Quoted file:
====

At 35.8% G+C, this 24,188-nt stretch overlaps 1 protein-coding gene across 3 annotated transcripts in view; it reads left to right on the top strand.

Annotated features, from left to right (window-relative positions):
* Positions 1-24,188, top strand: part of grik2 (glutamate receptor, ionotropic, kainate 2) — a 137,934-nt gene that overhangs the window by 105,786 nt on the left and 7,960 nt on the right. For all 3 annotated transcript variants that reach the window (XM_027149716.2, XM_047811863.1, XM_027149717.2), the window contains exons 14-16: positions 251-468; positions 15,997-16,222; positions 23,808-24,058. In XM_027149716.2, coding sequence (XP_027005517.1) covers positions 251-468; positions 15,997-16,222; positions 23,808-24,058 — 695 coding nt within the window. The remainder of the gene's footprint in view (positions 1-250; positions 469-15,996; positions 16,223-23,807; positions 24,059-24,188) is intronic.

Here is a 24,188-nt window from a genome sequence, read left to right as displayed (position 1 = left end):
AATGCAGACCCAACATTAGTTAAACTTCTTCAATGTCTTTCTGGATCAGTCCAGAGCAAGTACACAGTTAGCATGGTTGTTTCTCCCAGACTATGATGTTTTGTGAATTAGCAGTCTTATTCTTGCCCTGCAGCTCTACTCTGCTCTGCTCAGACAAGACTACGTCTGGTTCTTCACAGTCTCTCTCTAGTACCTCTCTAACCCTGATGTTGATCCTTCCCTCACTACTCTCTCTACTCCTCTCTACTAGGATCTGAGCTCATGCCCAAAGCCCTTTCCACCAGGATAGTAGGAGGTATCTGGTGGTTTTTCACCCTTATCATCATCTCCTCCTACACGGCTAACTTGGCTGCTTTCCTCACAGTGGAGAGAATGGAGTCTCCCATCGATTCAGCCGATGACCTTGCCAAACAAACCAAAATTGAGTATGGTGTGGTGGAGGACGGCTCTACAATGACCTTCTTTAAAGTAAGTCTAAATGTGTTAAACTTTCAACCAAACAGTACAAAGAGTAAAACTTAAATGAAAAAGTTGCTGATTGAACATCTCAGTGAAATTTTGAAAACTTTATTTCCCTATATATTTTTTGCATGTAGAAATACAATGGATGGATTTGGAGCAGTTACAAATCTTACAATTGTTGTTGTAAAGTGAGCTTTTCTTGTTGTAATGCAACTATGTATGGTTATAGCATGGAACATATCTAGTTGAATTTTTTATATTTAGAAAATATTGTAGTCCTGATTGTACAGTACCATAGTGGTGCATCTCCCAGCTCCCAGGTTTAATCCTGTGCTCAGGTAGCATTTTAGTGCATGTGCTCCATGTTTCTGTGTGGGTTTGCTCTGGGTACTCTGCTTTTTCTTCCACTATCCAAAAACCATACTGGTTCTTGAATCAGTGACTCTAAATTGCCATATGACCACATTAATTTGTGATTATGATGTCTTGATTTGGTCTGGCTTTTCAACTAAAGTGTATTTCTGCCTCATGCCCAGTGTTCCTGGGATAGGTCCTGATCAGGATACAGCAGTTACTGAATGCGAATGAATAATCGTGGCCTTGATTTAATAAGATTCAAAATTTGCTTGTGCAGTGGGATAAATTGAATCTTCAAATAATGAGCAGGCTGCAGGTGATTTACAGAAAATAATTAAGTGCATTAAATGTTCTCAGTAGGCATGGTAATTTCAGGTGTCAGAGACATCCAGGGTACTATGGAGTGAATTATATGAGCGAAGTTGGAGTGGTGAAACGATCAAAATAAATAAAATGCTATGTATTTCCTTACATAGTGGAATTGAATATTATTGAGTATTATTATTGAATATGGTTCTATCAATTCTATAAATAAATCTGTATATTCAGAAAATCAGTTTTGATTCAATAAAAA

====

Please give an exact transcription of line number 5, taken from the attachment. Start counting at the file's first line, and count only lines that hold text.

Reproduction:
AATGCAGACCCAACATTAGTTAAACTTCTTCAATGTCTTTCTGGATCAGTCCAGAGCAAGTACACAGTTAGCATGGTTGTTTCTCCCAGACTATGATGTTTTGTGAATTAGCAGTCTTATTCTTGCCCTGCAGCTCTACTCTGCTCTGCTCAGACAAGACTACGTCTGGTTCTTCACAGTCTCTCTCTAGTACCTCTCTAACCCTGATGTTGATCCTTCCCTCACTACTCTCTCTACTCCTCTCTACTAGGATCTGAGCTCATGCCCAAAGCCCTTTCCACCAGGATAGTAGGAGGTATCTGGTGGTTTTTCACCCTTATCATCATCTCCTCCTACACGGCTAACTTGGCTGCTTTCCTCACAGTGGAGAGAATGGAGTCTCCCATCGATTCAGCCGATGACCTTGCCAAACAAACCAAAATTGAGTATGGTGTGGTGGAGGACGGCTCTACAATGACCTTCTTTAAAGTAAGTCTAAATGTGTTAAACTTTCAACCAAACAGTACAAAGAGTAAAACTTAAATGAAAAAGTTGCTGATTGAACATCTCAGTGAAATTTTGAAAACTTTATTTCCCTATATATTTTTTGCATGTAGAAATACAATGGATGGATTTGGAGCAGTTACAAATCTTACAATTGTTGTTGTAAAGTGAGCTTTTCTTGTTGTAATGCAACTATGTATGGTTATAGCATGGAACATATCTAGTTGAATTTTTTATATTTAGAAAATATTGTAGTCCTGATTGTACAGTACCATAGTGGTGCATCTCCCAGCTCCCAGGTTTAATCCTGTGCTCAGGTAGCATTTTAGTGCATGTGCTCCATGTTTCTGTGTGGGTTTGCTCTGGGTACTCTGCTTTTTCTTCCACTATCCAAAAACCATACTGGTTCTTGAATCAGTGACTCTAAATTGCCATATGACCACATTAATTTGTGATTATGATGTCTTGATTTGGTCTGGCTTTTCAACTAAAGTGTATTTCTGCCTCATGCCCAGTGTTCCTGGGATAGGTCCTGATCAGGATACAGCAGTTACTGAATGCGAATGAATAATCGTGGCCTTGATTTAATAAGATTCAAAATTTGCTTGTGCAGTGGGATAAATTGAATCTTCAAATAATGAGCAGGCTGCAGGTGATTTACAGAAAATAATTAAGTGCATTAAATGTTCTCAGTAGGCATGGTAATTTCAGGTGTCAGAGACATCCAGGGTACTATGGAGTGAATTATATGAGCGAAGTTGGAGTGGTGAAACGATCAAAATAAATAAAATGCTATGTATTTCCTTACATAGTGGAATTGAATATTATTGAGTATTATTATTGAATATGGTTCTATCAATTCTATAAATAAATCTGTATATTCAGAAAATCAGTTTTGATTCAATAAAAA